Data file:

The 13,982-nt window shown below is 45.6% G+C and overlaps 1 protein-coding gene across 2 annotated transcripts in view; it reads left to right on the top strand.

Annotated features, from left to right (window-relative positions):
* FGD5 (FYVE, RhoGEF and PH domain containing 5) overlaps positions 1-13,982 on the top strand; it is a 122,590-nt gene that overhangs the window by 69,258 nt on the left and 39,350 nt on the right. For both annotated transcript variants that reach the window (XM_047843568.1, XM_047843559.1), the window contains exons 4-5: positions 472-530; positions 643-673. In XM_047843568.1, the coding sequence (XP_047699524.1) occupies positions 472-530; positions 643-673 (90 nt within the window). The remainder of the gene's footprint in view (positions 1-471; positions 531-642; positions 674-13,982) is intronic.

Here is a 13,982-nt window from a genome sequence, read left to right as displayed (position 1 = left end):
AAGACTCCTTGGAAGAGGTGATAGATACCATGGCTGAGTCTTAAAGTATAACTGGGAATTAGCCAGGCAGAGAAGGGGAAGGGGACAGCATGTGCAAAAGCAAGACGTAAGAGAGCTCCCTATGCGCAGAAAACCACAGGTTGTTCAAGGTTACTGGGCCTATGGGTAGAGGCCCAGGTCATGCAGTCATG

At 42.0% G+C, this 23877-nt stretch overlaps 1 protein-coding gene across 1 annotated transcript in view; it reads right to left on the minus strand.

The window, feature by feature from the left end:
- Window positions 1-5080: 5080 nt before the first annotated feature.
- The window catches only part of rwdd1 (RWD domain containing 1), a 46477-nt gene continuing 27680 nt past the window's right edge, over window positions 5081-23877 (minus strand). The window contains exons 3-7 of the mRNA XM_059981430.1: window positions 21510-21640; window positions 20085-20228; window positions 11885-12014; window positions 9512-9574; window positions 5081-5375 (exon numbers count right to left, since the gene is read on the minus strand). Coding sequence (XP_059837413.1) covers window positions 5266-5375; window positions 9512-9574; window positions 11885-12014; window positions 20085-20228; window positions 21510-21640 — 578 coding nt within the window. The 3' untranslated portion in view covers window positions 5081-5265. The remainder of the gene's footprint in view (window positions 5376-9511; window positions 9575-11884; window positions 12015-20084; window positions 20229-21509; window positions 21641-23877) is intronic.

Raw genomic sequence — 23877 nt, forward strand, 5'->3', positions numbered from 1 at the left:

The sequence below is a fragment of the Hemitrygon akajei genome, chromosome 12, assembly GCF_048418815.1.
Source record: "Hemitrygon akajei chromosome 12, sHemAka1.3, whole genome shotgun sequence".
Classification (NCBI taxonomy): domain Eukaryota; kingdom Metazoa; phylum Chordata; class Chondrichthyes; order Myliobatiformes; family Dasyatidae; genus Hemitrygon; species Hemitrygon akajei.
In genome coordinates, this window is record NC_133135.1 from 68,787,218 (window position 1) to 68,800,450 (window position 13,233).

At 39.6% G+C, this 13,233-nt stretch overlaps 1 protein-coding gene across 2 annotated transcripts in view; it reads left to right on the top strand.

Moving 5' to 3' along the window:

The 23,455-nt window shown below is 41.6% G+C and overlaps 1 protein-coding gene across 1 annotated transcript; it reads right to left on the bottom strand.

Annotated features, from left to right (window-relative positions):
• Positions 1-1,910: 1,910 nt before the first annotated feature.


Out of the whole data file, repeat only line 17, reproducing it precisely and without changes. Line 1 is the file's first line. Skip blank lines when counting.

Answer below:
The 23,455-nt window shown below is 41.6% G+C and overlaps 1 protein-coding gene across 1 annotated transcript; it reads right to left on the bottom strand.